This charge of voyeurism came hand-in-hand with calls to respect “privacy,” and characterisations of cremations as “sacred and deeply private” events. But the spectacle of burning bodies in India is not new. Funeral pyres on the ghats of Benares have been frequented by tourists for centuries and have been touted as a symbol of India’s Hindu spirituality. In fact, this was not the first time visuals of a cremation caused controversy during the pandemic.
A photograph by photojournalist Manisha Mondal showing Uttar Pradesh police burning the body of a young Dalit woman at Hathras, who was raped and killed by upper-caste men. (MANISHA MONDAL/THE PRINT).
In September 2020, a young Dalit woman was raped and murdered by upper-caste men in the city of Hathras. Her body was hastily burnt in the middle of the night by the Uttar Pradesh police, while her family was kept locked up in their homes and not allowed to perform her last rites. It was another instance of a callous government more interested in burying a story than providing justice. A photograph by Manisha Mondal of The Print showed two policemen on either side of the frame in the foreground while the pyre burnt in the middle of the night, with a plume of smoke rising in the background. Some journalists who tried to report on the incident were arrested, and one was charged with the Unlawful Activities (Prevention) Act while he was on his way to report it. And yet, what could not be hidden is what the photograph evinced: the state standing guard to one of its crimes.
Photojournalists are being pilloried for recording the truth with disconcerting regularity. It was only a year ago that Tushar Mehta, speaking in court, compared journalists and photographers documenting migrants’ plight in the wake of the lockdown to “vultures.” They were blamed for keeping images of migrants’ desperation in circulation—and thus, in public memory. This is the fundamental power that images have. Notable examples that played a vital part in raising public conscience included a haunting video of a young child attempting to wake his dead mother on a railway platform, a video of migrant workers being sprayed with pesticide on the outskirts of Bareilly, and numerous videos and photos of hundreds of people crowding train and bus stations because the government had not provided adequate transport to take them home.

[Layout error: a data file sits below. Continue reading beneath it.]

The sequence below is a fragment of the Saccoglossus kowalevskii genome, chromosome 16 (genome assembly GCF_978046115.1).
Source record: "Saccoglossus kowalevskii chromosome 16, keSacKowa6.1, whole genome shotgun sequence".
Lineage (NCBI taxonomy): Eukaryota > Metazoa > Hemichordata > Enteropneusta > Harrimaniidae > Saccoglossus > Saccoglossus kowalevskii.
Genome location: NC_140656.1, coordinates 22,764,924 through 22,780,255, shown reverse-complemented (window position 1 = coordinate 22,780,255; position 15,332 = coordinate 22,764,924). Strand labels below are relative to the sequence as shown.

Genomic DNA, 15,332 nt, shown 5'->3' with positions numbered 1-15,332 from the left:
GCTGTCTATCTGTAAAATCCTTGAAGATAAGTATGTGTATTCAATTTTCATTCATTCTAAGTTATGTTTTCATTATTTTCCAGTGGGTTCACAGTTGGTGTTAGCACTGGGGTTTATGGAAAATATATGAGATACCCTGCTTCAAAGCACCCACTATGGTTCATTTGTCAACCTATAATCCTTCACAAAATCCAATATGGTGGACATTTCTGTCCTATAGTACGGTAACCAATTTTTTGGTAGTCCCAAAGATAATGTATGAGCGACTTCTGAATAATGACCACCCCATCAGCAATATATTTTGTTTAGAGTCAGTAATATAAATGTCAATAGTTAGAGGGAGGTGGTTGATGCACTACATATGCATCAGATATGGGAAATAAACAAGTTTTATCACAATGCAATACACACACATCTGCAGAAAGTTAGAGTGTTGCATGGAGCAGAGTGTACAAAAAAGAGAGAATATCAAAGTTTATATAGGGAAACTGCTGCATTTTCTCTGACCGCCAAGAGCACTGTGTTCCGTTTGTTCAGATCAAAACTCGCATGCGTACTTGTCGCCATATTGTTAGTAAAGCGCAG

Meanwhile, government authorities have tried various types of cover-ups, some quite literal. In Lucknow, tin walls were put up outside the main crematorium. In Gorakhpur, a banner was put up that read: “Cremation of bodies at the crematorium site is being done as per Hindu customs. Please do not take photographs or make videos. Doing so is a punishable offence.” While the banner was taken down after a social-media uproar, the move betrayed the Uttar Pradesh government’s fear of the photograph and the irrefutable record they created. Similarly, the Central Vista project in Delhi, which has received severe condemnation for its obscenely high expenditure in the middle of a catastrophic health emergency, is marked by similar signs banning photo and video documentation.
In some cases, though, authorities could not act fast enough with censorship. In April, photographs began surfacing of bodies floating in the Ganga, and of shallow graves covered in shrouds along its banks. Later, videos went viral of some men removing these shrouds—possibly to remove visual traces of the burials. The state government denied this was being done on its behalf.
It seems clear that the power of the image is not lost on the establishment. A man such as Modi, who has placed his face on every vaccination certificate, understands the strategic utility of photographs. What he does not consider, though, is that an image is also open to multiple interpretations. His photo on the certificates may well serve as a reminder of how he abdicated his duty.
The fight against images is a battle against memory. It is easier to deny an event, hide injustice and remove it from public memory when no visuals of it exist. But, with the nature of images in today’s world of social media, where the catastrophe is just short of being live-streamed, such suppression is a challenging task. In addition to journalists, ordinary citizens are also armed not just with cameras, but also with distribution systems that have the power to carry images far beyond their immediate surroundings. As has been the case in Uttar Pradesh, despite blatant attempts to prohibit photography of disconcerting events, images of death lodge themselves in our social-media feeds and our psyches.
This is the one crucial difference between the COVID-19 pandemic and historical calamities: the almost instantaneous circulation of images of the former across the world. For example, though millions of lives were lost in the subcontinent during both the 1918 influenza pandemic and the Bengal famine of 1943, channels of communication were largely controlled by the colonial regime at the time and so news of the devastation did not immediately reach many people in other parts of the world. The Statesman, a Calcutta newspaper with a British editor at the helm, famously ran photos of starvation and death during the famine, a largely man-made crisis made worse by a lack of government relief. This was in defiance of the colonial government, which, much like the government today, was attempting to suppress the facts and its role in the calamity. Photographs, even then, served to resist this agenda.